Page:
A Chicago pharmacist who allegedly sold genuine Centers for Disease Control and Prevention COVID-19 vaccination cards on eBay was arrested, according to the U.S. Justice Department.
Tangtang Zhao, 34, allegedly sold 125 cards to 11 different purchasers in March and April. He is charged with 12 counts of theft of government property.
An indictment listed an approximate sum paid for multiple batches of cards — for instance, there were multiple 10-card batches listed with amounts paid ranging from $88.03 up to $117.40.
"Knowingly selling COVID vaccination cards to unvaccinated individuals puts millions of Americans at risk of serious injury or death," Special Agent in Charge Emmerson Buie Jr. of the FBI's Chicago Field Office said in a statement. "To put such a small price on the safety of our nation is not only an insult to those who are doing their part in the fight to stop COVID-19, but a federal crime with serious consequences."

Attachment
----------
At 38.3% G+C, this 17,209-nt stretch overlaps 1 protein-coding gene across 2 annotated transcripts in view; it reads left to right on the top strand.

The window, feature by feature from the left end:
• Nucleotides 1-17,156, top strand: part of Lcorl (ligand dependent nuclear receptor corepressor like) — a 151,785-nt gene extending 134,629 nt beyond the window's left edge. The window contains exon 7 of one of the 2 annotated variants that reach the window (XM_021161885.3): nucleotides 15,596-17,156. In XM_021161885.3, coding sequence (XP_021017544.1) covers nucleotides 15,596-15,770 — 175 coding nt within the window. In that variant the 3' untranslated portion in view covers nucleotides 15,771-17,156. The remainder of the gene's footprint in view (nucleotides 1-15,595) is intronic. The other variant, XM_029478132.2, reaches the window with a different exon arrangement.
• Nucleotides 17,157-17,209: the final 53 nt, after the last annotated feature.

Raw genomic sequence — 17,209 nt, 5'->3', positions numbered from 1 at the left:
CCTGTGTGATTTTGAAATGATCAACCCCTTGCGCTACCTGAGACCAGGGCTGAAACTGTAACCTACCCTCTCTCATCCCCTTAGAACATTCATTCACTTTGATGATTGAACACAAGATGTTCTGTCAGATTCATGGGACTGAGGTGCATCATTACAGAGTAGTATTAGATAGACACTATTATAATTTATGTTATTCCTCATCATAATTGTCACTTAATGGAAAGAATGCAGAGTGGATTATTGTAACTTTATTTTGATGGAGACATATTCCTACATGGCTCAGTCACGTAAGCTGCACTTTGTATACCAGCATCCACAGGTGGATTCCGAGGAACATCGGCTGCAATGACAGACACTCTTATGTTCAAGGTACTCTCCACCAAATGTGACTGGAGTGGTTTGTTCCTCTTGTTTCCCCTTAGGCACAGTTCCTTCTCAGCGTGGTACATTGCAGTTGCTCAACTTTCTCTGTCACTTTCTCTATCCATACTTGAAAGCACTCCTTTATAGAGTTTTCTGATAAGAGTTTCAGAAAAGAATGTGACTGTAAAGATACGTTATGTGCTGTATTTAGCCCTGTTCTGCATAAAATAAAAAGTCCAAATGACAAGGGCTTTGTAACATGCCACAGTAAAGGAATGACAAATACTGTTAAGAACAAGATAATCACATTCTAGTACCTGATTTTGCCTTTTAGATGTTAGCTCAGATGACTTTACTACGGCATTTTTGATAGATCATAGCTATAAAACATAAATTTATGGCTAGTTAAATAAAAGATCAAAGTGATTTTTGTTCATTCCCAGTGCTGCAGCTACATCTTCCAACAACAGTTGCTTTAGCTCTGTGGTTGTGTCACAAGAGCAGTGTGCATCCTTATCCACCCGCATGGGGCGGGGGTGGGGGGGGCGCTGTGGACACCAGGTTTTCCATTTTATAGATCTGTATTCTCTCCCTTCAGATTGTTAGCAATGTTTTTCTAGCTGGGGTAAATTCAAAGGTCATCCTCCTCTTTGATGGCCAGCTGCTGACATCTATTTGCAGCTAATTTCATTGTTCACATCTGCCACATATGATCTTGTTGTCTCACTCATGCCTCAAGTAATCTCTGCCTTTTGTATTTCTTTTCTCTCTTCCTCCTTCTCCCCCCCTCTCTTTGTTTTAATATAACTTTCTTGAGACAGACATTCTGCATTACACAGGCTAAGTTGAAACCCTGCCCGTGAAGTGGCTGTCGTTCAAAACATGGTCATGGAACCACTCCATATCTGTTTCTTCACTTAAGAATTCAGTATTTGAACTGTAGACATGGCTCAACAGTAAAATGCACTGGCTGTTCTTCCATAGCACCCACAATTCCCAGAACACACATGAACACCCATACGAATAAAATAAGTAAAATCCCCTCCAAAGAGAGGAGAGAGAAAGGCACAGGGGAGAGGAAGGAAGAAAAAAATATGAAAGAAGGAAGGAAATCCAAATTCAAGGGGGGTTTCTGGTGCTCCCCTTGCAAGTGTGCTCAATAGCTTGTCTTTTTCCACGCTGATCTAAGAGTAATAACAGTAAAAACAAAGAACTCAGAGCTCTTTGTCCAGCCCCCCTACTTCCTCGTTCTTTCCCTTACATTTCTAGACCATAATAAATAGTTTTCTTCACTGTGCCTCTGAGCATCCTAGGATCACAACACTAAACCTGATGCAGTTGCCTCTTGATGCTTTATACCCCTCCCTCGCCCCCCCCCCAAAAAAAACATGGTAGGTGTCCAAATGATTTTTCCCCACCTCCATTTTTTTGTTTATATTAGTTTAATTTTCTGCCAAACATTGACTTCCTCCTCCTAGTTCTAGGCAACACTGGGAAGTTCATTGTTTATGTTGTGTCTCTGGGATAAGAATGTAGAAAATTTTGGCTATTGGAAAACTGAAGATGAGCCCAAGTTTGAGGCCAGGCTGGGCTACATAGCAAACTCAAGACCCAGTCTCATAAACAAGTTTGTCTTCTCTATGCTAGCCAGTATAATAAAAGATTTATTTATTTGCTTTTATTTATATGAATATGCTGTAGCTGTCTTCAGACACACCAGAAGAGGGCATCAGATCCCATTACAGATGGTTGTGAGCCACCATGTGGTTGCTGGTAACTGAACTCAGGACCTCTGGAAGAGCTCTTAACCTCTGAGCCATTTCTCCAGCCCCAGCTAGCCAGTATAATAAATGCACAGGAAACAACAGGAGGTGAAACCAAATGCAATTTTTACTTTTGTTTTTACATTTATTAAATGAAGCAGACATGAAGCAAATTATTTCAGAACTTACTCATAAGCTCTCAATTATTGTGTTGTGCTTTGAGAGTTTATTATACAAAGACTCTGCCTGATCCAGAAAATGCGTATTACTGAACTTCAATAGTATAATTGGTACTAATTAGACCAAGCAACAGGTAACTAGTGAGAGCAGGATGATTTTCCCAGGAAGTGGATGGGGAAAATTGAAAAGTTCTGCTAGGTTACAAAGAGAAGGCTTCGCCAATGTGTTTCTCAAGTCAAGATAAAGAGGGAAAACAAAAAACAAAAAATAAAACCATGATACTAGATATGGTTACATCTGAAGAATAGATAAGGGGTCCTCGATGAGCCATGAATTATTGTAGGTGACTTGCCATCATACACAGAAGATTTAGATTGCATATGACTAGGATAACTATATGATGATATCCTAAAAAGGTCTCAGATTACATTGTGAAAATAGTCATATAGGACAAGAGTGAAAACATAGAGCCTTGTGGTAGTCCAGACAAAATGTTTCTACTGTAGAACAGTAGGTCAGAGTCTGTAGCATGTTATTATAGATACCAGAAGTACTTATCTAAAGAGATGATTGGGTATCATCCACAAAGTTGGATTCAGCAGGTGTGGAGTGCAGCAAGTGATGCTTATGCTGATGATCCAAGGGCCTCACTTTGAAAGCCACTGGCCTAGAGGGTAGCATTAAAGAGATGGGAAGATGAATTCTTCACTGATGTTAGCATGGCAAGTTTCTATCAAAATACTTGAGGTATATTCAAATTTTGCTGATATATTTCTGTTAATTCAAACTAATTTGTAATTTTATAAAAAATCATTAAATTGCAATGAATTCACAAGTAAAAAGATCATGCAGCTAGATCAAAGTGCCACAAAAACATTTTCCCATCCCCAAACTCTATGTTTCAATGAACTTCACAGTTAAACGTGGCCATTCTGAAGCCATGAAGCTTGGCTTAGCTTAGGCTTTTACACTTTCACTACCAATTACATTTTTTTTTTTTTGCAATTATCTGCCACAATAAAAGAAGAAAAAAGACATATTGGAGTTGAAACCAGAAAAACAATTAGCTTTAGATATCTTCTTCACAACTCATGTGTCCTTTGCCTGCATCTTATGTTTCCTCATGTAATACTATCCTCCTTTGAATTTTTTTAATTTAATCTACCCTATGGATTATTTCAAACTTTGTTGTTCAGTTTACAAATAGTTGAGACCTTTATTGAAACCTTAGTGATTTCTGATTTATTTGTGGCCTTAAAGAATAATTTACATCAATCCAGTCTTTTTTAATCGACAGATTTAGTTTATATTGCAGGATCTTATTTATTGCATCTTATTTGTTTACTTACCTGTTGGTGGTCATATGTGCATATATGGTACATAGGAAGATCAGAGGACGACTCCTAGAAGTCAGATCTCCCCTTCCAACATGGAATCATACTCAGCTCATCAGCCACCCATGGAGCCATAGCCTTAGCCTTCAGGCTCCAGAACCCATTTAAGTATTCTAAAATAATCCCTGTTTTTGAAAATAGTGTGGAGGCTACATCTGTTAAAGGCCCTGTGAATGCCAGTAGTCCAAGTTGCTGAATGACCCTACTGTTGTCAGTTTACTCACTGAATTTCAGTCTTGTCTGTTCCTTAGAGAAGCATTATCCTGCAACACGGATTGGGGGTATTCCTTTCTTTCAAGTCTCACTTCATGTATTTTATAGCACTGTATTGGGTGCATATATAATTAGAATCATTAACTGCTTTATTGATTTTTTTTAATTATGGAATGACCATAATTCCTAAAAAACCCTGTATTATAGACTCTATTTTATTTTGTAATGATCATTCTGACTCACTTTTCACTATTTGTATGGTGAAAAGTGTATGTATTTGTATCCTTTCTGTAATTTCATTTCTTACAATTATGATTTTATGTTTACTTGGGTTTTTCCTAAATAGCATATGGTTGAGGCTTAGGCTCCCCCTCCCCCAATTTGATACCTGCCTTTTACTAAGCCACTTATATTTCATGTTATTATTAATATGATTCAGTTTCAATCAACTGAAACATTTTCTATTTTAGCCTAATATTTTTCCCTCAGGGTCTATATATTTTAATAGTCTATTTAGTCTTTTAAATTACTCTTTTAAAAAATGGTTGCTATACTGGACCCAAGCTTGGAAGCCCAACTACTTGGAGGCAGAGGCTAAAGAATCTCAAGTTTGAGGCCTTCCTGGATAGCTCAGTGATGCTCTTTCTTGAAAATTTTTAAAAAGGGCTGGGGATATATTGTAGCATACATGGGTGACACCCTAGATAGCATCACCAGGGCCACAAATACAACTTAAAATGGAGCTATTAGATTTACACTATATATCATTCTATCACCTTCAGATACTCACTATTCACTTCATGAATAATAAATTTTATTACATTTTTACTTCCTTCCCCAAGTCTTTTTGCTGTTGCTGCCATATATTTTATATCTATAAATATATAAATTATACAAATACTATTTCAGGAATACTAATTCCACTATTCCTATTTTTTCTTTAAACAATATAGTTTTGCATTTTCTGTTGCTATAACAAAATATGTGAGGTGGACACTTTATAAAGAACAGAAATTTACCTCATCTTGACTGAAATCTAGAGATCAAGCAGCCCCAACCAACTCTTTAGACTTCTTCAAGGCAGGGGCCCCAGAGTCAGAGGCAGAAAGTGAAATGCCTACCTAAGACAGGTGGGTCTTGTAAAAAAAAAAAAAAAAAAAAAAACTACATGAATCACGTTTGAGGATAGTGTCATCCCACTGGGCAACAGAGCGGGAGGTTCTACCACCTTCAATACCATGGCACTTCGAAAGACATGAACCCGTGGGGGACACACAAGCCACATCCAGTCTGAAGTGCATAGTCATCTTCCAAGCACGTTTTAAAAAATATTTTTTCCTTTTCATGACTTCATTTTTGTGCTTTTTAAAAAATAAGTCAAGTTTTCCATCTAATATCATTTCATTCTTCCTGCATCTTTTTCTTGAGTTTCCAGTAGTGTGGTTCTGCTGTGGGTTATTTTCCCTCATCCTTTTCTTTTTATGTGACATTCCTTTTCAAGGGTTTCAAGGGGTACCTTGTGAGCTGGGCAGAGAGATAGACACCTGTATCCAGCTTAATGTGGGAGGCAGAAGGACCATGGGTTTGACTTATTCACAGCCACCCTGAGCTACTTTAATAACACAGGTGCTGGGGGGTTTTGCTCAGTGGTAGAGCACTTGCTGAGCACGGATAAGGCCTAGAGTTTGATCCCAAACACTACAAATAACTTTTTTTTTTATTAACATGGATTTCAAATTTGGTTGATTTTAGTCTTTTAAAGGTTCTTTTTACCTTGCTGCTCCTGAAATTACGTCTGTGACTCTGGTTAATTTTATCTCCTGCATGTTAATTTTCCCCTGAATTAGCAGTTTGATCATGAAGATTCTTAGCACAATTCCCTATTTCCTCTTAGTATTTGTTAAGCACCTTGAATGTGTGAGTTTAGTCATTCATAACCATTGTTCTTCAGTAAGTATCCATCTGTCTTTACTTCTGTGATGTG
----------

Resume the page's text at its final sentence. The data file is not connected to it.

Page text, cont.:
"We take seriously, and will vigorously investigate, any criminal offense that contributes to the distrust around vaccines and vaccination status," Assistant Attorney General Kenneth A. Polite Jr. of the Justice Department's Criminal Division said in a statement. "The Department of Justice and its law enforcement partners are committed to protecting the American people from these offenses during this national emergency."
So far 59.5% of the U.S. population 12 and older has been fully vaccinated against COVID-19, while 70.1% has received at least one dose, according to the CDC.
While many in the U.S. have not been vaccinated against COVID-19, various government entities and businesses have announced vaccine requirements.
For example, beginning Tuesday people in New York City must prove that they've received at least one vaccine dose in order to engage in activities like dining indoors at restaurants, patronizing indoor movie theaters and more.
The Associated Press reported that while the rules went into effect Tuesday, New York City will not start fining non-compliant businesses until Sept. 13.